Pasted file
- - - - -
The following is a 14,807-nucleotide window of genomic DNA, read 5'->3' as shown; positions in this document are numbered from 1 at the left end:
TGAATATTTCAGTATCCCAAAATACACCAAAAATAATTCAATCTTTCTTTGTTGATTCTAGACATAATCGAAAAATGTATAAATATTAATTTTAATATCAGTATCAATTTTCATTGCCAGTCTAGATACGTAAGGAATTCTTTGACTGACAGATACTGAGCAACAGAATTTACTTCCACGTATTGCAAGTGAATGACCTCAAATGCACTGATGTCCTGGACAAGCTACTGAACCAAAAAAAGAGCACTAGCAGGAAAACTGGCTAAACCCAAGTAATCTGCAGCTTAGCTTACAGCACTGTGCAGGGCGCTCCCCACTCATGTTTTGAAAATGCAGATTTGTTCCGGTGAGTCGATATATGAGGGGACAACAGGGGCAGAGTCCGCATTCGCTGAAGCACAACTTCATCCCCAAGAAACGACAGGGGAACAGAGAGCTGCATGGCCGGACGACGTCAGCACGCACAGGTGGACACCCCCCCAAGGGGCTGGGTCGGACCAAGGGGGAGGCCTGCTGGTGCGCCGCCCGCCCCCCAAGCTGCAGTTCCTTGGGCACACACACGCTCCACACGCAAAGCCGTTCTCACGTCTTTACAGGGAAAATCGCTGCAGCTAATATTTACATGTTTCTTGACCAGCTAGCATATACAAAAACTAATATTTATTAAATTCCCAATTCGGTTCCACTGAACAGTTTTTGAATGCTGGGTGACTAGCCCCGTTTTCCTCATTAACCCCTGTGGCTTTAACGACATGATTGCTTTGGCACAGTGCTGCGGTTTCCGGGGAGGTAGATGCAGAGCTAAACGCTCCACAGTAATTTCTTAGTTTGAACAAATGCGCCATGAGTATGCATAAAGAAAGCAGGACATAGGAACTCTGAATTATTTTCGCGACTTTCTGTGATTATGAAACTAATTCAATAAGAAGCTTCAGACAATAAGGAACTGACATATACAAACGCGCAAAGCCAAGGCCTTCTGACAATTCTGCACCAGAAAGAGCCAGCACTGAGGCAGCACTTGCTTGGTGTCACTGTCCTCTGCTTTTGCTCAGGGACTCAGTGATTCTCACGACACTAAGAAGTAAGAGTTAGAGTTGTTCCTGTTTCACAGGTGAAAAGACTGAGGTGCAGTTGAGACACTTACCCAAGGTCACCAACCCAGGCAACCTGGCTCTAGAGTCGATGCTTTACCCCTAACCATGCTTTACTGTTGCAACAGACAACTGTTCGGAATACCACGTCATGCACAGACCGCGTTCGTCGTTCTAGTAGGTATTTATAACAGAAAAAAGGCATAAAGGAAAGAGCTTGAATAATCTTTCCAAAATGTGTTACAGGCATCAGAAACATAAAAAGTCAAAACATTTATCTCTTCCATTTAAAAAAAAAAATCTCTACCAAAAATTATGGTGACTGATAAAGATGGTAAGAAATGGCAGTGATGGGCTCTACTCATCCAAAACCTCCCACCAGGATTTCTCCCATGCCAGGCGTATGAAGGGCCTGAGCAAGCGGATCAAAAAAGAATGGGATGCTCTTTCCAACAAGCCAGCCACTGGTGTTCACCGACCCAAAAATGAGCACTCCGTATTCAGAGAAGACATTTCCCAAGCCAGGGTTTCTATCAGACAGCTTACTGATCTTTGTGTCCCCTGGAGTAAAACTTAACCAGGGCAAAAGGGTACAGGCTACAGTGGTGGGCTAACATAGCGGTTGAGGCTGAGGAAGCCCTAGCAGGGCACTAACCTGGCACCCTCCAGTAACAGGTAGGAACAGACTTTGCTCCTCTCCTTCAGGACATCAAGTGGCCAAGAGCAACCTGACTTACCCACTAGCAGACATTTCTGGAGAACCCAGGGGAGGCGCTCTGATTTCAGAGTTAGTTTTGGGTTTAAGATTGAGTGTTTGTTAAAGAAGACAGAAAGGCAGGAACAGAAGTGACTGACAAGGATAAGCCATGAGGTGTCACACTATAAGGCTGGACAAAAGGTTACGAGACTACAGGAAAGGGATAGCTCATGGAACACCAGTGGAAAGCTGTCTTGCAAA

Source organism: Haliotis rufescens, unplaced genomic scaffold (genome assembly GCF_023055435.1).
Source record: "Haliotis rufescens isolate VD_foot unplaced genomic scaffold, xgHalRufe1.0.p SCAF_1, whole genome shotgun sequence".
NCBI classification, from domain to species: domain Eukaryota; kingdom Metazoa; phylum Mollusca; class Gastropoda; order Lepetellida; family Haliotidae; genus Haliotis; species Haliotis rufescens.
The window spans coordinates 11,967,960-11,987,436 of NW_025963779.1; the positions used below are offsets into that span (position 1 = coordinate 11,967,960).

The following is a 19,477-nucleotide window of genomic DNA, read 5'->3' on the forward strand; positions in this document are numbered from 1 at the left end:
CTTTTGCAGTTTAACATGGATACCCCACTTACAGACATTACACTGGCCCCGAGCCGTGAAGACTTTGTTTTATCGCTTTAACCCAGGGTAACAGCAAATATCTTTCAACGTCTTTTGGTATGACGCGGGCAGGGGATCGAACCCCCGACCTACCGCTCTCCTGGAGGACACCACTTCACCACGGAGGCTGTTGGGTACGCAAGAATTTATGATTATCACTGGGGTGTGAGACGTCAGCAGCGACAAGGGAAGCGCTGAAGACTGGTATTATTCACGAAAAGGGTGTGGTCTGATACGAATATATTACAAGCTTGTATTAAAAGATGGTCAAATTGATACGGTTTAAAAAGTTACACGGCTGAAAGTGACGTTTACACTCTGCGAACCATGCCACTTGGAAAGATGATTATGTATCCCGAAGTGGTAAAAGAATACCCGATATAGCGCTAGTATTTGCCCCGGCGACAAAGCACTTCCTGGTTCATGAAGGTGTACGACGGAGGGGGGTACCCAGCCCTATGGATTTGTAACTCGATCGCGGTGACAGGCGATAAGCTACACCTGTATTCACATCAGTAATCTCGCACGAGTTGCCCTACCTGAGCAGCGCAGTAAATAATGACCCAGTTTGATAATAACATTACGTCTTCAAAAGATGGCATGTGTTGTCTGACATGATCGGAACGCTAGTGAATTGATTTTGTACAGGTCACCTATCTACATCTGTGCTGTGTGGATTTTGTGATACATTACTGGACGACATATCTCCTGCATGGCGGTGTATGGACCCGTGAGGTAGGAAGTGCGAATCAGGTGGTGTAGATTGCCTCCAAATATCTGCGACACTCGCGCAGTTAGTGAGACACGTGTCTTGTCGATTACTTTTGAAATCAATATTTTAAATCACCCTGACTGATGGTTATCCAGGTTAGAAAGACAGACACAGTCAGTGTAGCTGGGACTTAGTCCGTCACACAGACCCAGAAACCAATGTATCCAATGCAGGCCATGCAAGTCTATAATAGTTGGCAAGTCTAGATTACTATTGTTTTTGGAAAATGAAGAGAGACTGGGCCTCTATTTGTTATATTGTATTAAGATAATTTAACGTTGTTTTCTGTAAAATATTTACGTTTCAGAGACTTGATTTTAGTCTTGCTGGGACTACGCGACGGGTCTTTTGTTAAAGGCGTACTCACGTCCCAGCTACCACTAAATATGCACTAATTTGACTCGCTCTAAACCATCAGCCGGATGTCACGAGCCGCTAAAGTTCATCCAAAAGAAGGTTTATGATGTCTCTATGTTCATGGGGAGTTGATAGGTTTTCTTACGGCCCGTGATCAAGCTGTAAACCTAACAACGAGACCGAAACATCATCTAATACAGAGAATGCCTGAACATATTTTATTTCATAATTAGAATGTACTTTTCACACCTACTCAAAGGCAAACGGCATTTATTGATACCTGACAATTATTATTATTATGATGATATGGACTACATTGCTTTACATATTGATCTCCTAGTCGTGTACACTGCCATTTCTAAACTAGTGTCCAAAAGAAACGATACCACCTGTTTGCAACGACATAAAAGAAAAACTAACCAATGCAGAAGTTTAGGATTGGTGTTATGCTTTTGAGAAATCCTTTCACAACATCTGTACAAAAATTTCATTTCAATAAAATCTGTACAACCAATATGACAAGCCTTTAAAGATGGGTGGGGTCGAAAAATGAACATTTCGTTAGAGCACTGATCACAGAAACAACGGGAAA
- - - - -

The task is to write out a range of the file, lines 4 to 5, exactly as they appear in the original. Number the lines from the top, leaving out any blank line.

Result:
Source record: "Haliotis rufescens isolate VD_foot unplaced genomic scaffold, xgHalRufe1.0.p SCAF_1, whole genome shotgun sequence".
NCBI classification, from domain to species: domain Eukaryota; kingdom Metazoa; phylum Mollusca; class Gastropoda; order Lepetellida; family Haliotidae; genus Haliotis; species Haliotis rufescens.